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Live Music Review: Melt Yourself Down at Metronome

21 October 19 words: Alex Mace

There ain't no better venue than Metronome for a Friday night encounter with purveyors of avant-garde funk jazz, Melt Yourself Down...

“I am so f*@king grateful!” cries Melt Yourself Down (MYD) vocalist Kush Gaya as he duplicitously draws the curtain on an exultant Friday night’s performance of avant-garde jazz funk, bringing the frenetic romping down to a simmer; we were just as grateful for the following encore.

No justice can be done by simply listening to MYD through some speakers. To truly bask in the Nubian-draped tones that flow amongst the rapid currents of brutal sax notes and crushing basslines, you have to treat your eyes to the visual and auditory chaos that these masters of musical mayhem create.

Looking behind me as the intimate walls of Metronome’s main hall began to fill, it is encouraging to see Nottingham has come dressed for the occasion. An array of variegated dresses and shirts battle jackets brimmed with patches; grounding yourself in a specific decade is definitely a challenge. All thoughts of confusion are set straight by the grand emergence of the MYD ensemble, an endearingly diverse crew armed with saxophones, bass guitar and some snazzy golden jackets; it is like watching some alternate dimension take on The Avengers.

With a prognosticating light show behind them, MYD save no time for introductions and kick the crowd into first gear with Boot and Spleen, an unrelenting jam that gives space for frontman Kush to fervently unleash his array of hypnotic dance moves upon the floor while bassist Ruth Goller provides passionate vocal harmonies with riffs to take the walls down. Boot and Spleen tops the splashes of new material graciously gifted to us listeners, but new names like Squeeze, Born in the Manor and Crocodile see no feign in the crowd’s energy and if anything, simply pile on anticipation for the band’s upcoming LP in 2020.

Soaring through the setlist now, the floor has amassed into one swarming party. The crowd morph and transfigure as dance partners are flung from corner to corner, melding like a temporary family gathering just for tonight. MYD, with help from the crowd, take the rule book of what jazz could be and tear it to pieces. There is moshing, robot dancing, kissing, people gesticulating some rather sexual notions and plenty more to make any purist slow jazz fan’s collar stiffen. When the stage becomes too tepid, members frequently join us in the pit where Kush and sax-slayer George Crowley pass about the room like living deities; this godly exterior is shattered when Kush falls to his knees in front of an unsuspecting fan.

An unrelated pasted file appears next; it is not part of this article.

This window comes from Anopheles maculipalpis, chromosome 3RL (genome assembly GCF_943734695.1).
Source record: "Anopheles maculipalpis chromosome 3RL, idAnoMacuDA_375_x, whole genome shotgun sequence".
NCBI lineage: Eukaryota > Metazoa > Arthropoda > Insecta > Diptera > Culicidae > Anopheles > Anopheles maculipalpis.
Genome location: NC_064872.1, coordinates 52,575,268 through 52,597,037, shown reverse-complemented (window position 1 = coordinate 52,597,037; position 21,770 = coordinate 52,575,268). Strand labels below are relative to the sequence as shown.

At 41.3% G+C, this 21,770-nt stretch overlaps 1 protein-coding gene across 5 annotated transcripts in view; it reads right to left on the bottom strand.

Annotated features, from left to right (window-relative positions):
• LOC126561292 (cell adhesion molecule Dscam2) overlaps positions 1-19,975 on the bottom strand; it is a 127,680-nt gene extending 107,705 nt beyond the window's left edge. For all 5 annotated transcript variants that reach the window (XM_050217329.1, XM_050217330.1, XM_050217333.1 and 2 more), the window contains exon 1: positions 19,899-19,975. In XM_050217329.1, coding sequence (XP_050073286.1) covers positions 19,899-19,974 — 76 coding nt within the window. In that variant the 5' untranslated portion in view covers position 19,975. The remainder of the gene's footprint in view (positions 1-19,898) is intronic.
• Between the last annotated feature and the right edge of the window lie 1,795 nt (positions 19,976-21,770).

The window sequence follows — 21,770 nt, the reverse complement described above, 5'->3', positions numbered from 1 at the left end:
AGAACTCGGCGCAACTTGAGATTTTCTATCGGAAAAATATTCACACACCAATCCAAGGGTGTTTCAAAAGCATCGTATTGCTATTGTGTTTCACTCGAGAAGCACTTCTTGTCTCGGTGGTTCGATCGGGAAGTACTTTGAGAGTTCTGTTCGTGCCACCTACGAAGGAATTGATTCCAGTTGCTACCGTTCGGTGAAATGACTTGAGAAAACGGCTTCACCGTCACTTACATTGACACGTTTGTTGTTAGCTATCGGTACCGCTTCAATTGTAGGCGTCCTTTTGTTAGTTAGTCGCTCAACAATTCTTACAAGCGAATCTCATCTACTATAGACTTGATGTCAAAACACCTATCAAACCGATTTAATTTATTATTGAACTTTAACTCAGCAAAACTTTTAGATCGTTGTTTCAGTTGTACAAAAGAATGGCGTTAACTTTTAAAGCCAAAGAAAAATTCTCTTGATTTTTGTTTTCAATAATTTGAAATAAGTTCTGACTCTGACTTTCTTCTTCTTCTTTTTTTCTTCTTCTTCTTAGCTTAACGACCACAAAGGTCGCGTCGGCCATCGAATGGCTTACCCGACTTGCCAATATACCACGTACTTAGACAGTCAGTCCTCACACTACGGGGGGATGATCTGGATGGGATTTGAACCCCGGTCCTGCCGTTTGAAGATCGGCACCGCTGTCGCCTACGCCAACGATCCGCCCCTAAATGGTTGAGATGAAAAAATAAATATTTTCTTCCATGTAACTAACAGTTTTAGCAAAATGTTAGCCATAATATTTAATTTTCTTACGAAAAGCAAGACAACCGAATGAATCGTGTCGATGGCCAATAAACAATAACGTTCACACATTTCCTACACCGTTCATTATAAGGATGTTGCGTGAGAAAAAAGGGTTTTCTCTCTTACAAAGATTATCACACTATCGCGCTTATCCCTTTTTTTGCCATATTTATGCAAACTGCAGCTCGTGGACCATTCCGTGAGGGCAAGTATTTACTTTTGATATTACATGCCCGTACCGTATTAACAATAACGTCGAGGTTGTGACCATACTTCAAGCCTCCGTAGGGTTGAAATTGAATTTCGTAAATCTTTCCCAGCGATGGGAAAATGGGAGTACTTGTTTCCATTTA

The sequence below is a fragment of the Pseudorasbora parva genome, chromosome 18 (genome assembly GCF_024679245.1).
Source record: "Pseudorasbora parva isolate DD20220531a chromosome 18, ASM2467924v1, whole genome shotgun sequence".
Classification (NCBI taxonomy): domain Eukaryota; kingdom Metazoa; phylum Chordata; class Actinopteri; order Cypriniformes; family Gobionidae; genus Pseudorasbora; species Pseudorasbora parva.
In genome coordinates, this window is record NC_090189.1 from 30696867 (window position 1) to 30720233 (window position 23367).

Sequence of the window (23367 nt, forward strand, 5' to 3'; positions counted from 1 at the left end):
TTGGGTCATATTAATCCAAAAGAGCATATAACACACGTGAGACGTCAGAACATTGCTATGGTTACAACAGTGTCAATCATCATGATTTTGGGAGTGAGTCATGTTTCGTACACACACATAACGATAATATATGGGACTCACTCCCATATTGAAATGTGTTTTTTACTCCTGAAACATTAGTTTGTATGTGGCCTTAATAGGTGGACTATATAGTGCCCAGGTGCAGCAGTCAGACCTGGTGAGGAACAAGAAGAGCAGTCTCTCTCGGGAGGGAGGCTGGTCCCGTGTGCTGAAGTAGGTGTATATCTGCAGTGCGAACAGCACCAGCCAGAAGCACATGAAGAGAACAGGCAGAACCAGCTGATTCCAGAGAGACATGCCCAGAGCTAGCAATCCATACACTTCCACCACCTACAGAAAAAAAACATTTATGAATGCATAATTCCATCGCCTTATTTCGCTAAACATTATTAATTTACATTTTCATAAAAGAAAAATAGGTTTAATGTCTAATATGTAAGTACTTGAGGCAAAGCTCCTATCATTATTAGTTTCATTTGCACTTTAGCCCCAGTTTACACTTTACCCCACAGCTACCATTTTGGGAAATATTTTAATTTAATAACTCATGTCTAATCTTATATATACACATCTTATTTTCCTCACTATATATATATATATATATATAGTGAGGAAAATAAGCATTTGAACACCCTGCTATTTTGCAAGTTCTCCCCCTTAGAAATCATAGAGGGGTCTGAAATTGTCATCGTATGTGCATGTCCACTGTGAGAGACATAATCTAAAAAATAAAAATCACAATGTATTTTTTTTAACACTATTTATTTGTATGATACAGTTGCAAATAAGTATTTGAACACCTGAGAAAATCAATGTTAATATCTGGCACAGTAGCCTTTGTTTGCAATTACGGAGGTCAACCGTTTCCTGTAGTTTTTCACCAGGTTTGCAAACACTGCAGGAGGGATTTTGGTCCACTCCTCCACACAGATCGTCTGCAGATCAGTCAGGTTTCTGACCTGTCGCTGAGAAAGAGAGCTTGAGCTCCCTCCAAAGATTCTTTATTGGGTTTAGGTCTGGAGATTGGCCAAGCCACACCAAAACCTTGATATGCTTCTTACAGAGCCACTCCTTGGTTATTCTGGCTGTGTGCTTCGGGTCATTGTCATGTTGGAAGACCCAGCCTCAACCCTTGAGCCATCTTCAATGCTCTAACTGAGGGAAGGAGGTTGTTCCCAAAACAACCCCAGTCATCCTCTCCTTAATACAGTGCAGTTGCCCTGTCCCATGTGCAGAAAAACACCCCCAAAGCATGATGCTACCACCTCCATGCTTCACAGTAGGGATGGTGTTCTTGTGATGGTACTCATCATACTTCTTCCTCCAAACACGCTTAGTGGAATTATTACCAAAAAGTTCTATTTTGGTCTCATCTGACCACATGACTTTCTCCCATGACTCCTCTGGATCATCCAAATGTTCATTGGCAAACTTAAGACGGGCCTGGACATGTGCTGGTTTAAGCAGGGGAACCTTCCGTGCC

Spearheaded by the saxes of Crowley and Pete Wareham, Kush takes the crowd through a vocal pounding, commanding another round of screams; with the sore throat that this writer has, it feels like he is my personal trainer screaming for one more rep - it is a snake and charmer dynamic, and so of course the crowd, myself included, happily deliver, too entrenched in elated pleasure to care for our physical wellbeing.

The phrase ‘a gig like no other’ may have been blown to the realms of meaninglessness, but you’ll just have to take my word for it that MYD fit the label; no stretch of the imagination needed. Many bands may refer to their fans as family, but when it is left unsaid and the crowd can feel as interconnected as they did tonight, you know that you’ve witnessed something truly special.

Melt Yourself Down played at Metronome on Friday 19 October 2019.

Metronome website

 

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